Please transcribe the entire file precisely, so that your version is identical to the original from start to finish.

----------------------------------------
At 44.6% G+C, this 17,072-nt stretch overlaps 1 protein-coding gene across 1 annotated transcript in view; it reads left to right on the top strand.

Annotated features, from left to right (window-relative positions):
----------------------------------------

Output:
At 44.6% G+C, this 17,072-nt stretch overlaps 1 protein-coding gene across 1 annotated transcript in view; it reads left to right on the top strand.

Annotated features, from left to right (window-relative positions):